No matter what you do for work, pretty much everyone looks forward to going on vacation. In fact, there’s a good chance you put aside a bit of money from each paycheck just so you can afford that dream trip — because travel is anything but cheap.
With airline travel already being quite expensive, you don’t want any changes (planned or unplanned) to result in additional costs — especially if you’re traveling with your entire family. So what can you do to ensure that interruptions to your travel don’t cause you to lose hundreds or even thousands of dollars?
Here’s a closer look at some of the most common travel predicaments airline passengers face and what you can do to protect your finances in these situations.
Flight Cancellations and Delays
Whether the result of severe weather, mechanical problems or another unexpected incident, few things can throw off your travel plans like a flight cancellation or an extended delay. While many airlines make an effort to rebook you on a later flight or provide you with a travel voucher or some other form of compensation, this isn’t always the case.
For example, on some Canadian flights, there is actually no regulation that requires that the airline provides compensation other than a ticket refund. In other situations, an airline might provide a travel voucher that is worth far less than what you could have received. Because of this, it is essential that you or delay.
Even though the airline is required to issue a refund for your ticket after a cancellation, many passengers don’t realize when they might also be eligible for additional compensation. While your destination and other factors may influence your eligibility, flight delays of over three hours and delays that cause you to miss a connection often qualify for compensation from the airline. If you were unable to fly because your flight was overbooked, your compensation could vastly exceed the price you paid for your ticket.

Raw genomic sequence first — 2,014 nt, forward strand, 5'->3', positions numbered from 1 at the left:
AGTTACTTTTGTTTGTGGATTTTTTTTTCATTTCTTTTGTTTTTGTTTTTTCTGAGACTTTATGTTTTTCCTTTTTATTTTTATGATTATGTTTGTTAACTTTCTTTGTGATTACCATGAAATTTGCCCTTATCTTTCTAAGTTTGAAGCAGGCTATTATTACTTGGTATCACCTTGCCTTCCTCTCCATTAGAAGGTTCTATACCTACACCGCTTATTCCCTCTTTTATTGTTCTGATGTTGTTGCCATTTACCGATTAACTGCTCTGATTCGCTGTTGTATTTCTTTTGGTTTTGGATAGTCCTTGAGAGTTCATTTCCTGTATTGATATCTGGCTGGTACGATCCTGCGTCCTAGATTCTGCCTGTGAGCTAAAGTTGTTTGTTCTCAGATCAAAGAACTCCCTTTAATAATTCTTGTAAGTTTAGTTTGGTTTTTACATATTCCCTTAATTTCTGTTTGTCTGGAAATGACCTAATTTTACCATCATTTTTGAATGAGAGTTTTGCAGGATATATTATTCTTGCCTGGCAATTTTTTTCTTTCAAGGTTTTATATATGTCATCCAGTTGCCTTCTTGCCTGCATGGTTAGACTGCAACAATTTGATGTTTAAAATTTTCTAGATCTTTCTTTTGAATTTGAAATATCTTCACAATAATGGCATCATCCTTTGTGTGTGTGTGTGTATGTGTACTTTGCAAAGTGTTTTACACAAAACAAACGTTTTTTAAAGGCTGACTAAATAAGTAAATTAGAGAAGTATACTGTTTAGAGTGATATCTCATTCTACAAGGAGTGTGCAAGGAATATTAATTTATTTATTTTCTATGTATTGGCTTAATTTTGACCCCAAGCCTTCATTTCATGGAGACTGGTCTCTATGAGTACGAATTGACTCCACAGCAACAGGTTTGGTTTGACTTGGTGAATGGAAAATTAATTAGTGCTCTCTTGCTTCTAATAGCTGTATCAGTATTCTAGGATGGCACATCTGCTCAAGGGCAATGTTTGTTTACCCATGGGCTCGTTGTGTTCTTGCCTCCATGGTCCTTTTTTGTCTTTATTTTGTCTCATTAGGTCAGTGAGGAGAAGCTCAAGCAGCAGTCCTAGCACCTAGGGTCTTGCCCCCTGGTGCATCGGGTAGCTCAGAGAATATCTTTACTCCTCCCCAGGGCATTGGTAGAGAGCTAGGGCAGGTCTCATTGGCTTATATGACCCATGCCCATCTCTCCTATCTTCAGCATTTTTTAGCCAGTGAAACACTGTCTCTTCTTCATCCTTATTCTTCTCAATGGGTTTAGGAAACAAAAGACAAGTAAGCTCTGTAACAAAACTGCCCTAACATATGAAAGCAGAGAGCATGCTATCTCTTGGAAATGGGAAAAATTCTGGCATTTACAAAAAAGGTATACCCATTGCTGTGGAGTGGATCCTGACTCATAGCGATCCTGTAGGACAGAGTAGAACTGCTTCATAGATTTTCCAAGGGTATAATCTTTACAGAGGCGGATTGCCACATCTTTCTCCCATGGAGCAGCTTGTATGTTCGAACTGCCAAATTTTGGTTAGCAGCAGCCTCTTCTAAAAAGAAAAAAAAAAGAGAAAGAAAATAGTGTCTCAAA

Enlisting the help of a claims professional can help you identify when you might be able to qualify for a travel voucher or additional monetary compensation, turning a travel nightmare into an opportunity for discounted trips in the future.
Changing Your Flight Plan
If changes to your own schedule require that you make alterations to your travel plan, cancelling or rebooking your flight can be complicated, to say the least. Policies vary from airline to airline, but most companies charge expensive fees (anywhere from $200 to $500) to discourage passengers from cancelling or changing their flights.
You do have some measure of protection, as most airlines allow you to cancel or change your flight within 24 hours after you initially purchase your tickets. This allows you to make any changes without worrying about fees.
Other airlines offer more consumer-friendly options. Southwest is one of the few airlines that doesn’t charge any fees for cancellations or changes. Other airlines allow you to purchase travel insurance when you buy your plane ticket, allowing you to cancel or change your flight plan for any reason without paying the airline fee. Some airlines also charge much smaller fees for same-day flight changes, though this option would probably add a lot of stress to your travel plans.
In addition, emergency situations (like a death in the family or a serious illness) may also help you qualify for a fee waiver. As long as you can provide proof of your emergency, most airlines will be willing to work with you to change or cancel your flight without invoking the typical fines.
By understanding your options and taking the appropriate steps to increase your compensation or reduce travel fees, unplanned changes to your travel itinerary won’t be nearly as disastrous as you might fear. When you understand your options and plan ahead, you’ll know how to respond so that you’ll still be financially okay.